Tom Glynn is Anglo-American History and Political Science Selector in the Alexander Library at Rutgers University Libraries. This interview is based on his new book, Reading Publics: New York City’s Public Libraries, 1754-1911 (Fordham University Press, January 2015).
JF: What led you to write Reading Publics?
TG: I came to the history of American libraries by way of American labor history. My first article was on the Apprentices’ Library of the City of New York. That led to research on other libraries in the city in the nineteenth century and prompted me to explore what they held in common, what goals and values the Apprentices’ Library shared with, for example, the Mercantile Library Association, a library for young clerks. The book really began to take shape when I started to think about the contemporary use of the term public library to refer to these privately funded, privately managed institutions.
JF: In two sentences, what is the argument of Reading Publics?
TG: The early history of public libraries in New York City is an important part of the social and cultural history of the United States, revealing critical shifts in how Americans defined the public, the public good, and public institutions. It is also an important part of the history of books and reading, shedding light on the relationship between the market and culture, the reception of popular fiction, and class and gender in the construction of the reader.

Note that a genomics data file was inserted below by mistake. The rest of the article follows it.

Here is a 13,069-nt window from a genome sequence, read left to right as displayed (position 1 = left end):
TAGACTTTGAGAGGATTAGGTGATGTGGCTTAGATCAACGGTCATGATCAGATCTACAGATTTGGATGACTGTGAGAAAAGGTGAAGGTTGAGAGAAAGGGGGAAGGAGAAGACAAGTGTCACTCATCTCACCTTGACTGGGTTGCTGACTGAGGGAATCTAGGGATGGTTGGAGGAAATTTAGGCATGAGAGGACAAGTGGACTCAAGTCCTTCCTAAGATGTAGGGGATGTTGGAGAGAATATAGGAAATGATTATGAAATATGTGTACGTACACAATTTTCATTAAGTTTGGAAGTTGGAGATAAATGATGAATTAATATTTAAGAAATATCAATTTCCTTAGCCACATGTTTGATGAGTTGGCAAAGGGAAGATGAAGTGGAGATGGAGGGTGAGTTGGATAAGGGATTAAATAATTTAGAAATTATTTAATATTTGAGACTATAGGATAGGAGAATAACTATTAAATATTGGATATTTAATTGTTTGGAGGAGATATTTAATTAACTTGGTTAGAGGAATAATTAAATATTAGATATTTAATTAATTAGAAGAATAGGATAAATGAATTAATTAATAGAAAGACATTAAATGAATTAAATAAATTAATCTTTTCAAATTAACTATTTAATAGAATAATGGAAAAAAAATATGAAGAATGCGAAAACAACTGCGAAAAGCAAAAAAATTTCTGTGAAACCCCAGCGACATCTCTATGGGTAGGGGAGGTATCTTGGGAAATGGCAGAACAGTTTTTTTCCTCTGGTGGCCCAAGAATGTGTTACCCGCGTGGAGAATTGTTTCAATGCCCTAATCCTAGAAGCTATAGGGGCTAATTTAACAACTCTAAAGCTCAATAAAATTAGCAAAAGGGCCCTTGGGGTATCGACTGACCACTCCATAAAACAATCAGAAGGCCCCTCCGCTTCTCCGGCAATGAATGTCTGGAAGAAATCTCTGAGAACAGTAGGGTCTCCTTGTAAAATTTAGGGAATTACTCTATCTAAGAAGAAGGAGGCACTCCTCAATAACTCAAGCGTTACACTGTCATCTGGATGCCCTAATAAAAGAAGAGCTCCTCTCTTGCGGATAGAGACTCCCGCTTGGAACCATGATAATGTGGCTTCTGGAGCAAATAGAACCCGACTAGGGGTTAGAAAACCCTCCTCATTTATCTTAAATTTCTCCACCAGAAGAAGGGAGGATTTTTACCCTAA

JF: Why do we need to read Reading Publics?
TG: Histories of public libraries in the United States omit or gloss over the fact that the meaning of the term changed over time, that public library meant something quite different to a reader in 1754 than to a reader in 1911. Reading my book you will appreciate the shifts from the eighteenth to the twentieth century in how Americans defined and what they expected of public institutions and what was valued as a public good. You will also learn about the history of books and reading in America and how class, gender and the market shaped the construction of the reader. Reading Publics addresses the need to place the development of public libraries within the larger context of American social and cultural history. But it is also a New York story, an accessible, interesting narrative of a little-know aspect of the city’s past. It was written not just for scholars, but for anyone interested in history, books, and libraries.
JF: When and why did you decide to become an American historian?
TG: I became a librarian before I became an historian. After I started my first job in an academic library, I joined a Ph.D. program, in part for the challenge and in part to be a better librarian. Later I wrote a book on the history of early public libraries in New York City for essentially the same reasons.
JF: What is your next project?
TG: I’m not sure. I’m very interested in the history of reading and also in detective fiction in the nineteenth and early twentieth centuries. It would be fun to find something that combines those interests.
JF: Sounds good, thanks Tom!